Romelia:   WHAT PART OF THE BOOK DID YOU HAVE THE HARDEST TIME WRITING?

Myron Edwards:   I don’t think at any time I had any issues with the writing, my reservation was would people like the story. And was I good enough to write it.

Romelia:   WHAT PART OF THE BOOK WAS THE MOST FUN TO WRITE?

Myron Edwards:   I think the most fun was some of the humor I included as well as the way the character’s developed as individuals. 

Romelia:   WHICH OF THE CHARACTERS DO YOU RELATE TO THE MOST AND WHY?

Myron Edwards:   Some people have suggested that I have traits of Richard Cole the hero of the piece, personally I don’t think so. In many ways the characters are a mix of people I have known rather than just one individual, with perhaps just a dash of me in there.

Romelia:   IF YOU’RE PLANNING A SEQUEL. CAN YOU SHARE A TINY BIT ABOUT YOUR PLANS FOR IT?

Myron Edwards:   The sequel SCYLLA The Revenge is already published. Book 3 Alpha &Omega the return is due to be published next year. This book features Julie Cole, Richard’s wife who embarks upon a journey that plunges her from her own reality into an Odyssey of myths and legends.

Romelia:   TELL US SOMETHING FUNNY ABOUT YOUR ADULT LIFE.

Myron Edwards:   I was a child of the 60’s and 70’s and probably never grew up.

Romelia:   describe yourself in a few sentences. Tell us something we do not know about you and something you hate about the world.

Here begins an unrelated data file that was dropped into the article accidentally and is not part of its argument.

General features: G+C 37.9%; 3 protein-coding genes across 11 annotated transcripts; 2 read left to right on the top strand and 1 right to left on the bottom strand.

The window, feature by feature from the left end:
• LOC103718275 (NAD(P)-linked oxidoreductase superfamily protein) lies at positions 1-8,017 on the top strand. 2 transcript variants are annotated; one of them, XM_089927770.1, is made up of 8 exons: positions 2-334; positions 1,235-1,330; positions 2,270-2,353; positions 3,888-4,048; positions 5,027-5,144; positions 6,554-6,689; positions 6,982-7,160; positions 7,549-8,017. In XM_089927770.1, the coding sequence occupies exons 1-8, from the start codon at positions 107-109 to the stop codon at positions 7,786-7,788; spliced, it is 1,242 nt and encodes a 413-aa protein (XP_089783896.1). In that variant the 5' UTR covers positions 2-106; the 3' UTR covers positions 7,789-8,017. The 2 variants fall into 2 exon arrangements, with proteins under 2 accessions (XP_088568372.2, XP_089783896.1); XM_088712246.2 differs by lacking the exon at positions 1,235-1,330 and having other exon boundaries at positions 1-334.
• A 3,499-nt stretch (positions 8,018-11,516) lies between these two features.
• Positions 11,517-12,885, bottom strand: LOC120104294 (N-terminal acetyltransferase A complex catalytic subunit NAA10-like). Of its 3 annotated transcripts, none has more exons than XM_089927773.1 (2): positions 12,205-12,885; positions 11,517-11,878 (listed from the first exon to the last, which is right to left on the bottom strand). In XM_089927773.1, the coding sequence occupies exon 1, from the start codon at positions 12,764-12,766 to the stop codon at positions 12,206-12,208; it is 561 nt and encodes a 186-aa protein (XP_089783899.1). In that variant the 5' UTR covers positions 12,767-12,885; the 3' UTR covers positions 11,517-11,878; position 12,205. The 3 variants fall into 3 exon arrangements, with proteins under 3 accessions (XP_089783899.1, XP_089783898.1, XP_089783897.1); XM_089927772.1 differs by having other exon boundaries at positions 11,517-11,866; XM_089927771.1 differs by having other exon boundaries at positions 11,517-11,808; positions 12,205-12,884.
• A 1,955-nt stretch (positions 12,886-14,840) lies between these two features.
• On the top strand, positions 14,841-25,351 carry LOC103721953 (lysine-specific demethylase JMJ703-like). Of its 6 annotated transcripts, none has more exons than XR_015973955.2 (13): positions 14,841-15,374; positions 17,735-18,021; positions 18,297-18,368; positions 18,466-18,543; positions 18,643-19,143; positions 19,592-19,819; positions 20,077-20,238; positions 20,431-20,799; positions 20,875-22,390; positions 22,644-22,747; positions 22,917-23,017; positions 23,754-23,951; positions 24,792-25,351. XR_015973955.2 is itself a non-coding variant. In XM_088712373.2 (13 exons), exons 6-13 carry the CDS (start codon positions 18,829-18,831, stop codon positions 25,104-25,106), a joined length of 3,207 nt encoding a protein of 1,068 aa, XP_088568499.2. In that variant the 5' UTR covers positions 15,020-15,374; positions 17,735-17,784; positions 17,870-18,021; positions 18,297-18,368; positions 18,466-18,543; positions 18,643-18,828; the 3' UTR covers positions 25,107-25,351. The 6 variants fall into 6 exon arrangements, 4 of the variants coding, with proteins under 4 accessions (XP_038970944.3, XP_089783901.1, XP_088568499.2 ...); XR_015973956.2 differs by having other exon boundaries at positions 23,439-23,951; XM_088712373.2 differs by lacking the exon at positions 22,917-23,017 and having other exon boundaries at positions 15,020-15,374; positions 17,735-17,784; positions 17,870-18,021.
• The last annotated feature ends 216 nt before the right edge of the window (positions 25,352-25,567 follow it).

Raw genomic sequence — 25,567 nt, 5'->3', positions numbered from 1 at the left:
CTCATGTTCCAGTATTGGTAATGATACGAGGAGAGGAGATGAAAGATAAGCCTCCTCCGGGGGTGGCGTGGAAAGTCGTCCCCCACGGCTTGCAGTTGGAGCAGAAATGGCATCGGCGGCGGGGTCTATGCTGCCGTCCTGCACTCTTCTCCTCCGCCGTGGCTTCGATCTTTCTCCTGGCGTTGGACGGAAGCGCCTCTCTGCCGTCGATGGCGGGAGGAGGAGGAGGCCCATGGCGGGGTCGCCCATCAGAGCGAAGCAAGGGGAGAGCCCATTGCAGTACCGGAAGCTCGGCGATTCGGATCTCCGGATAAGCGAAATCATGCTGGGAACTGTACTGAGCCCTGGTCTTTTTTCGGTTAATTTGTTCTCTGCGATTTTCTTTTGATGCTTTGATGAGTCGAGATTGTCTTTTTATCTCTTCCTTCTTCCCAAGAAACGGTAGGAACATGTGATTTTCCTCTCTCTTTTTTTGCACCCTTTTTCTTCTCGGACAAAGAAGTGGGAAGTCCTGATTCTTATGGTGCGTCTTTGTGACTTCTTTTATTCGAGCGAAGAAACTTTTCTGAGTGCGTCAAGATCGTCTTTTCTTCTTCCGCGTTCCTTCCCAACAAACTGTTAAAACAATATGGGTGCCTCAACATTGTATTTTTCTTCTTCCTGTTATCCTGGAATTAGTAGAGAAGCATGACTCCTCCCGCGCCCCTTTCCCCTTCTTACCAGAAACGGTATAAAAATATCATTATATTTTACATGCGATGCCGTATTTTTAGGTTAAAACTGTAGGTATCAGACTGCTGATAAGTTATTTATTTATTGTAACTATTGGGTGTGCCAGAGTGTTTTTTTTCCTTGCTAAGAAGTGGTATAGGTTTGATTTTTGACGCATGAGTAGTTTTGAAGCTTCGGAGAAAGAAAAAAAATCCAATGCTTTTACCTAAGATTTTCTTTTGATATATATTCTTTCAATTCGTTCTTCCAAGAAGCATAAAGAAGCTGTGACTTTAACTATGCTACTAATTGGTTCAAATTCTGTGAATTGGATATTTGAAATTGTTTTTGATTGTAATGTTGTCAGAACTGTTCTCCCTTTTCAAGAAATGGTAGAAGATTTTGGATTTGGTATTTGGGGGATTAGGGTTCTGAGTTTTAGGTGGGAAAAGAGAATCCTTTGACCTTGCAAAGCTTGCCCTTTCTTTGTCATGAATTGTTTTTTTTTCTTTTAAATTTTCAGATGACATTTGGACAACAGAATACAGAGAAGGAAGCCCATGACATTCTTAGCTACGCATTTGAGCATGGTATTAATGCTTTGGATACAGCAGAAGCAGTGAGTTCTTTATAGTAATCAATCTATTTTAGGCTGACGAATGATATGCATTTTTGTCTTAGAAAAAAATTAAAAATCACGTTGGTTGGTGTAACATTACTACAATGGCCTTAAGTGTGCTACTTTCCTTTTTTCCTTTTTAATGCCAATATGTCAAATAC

Myron Edwards:   I have three children a loving wife and a good life on the Island of love. I like to think that I never give up, even when the odds are against me. I keep challenging the odds. Something you don’t know about me, I have three crooked toes. They bend round and touch each other. What I hate about the world, in a writing sense apathy. So many times I encounter apathy. Whether it’s about my books or ideas, or just the fact that there are so many brilliant people out there who will never be given the chance to prove their worth. And there are some whose value is worthless in the bigger picture yet they achieve recognition simply by being a celebrity. 

In The bigger question: What I hate about the world is the neglect of people. There are so many people struggling and particularly this year, yet there remains a higher echelon that shuts its eyes and closes its doors, to those who need it most.  

Lasă un răspuns

Completează mai jos detaliile tale sau dă clic pe un icon pentru a te autentifica:

Logo WordPress.com

Comentezi folosind contul tău WordPress.com. Dezautentificare /  Schimbă )

Fotografie Google

Comentezi folosind contul tău Google. Dezautentificare /  Schimbă )

Poză Twitter

Comentezi folosind contul tău Twitter. Dezautentificare /  Schimbă )

Fotografie Facebook

Comentezi folosind contul tău Facebook. Dezautentificare /  Schimbă )

Conectare la %s

Acest site folosește Akismet pentru a reduce spamul. Află cum sunt procesate datele comentariilor tale.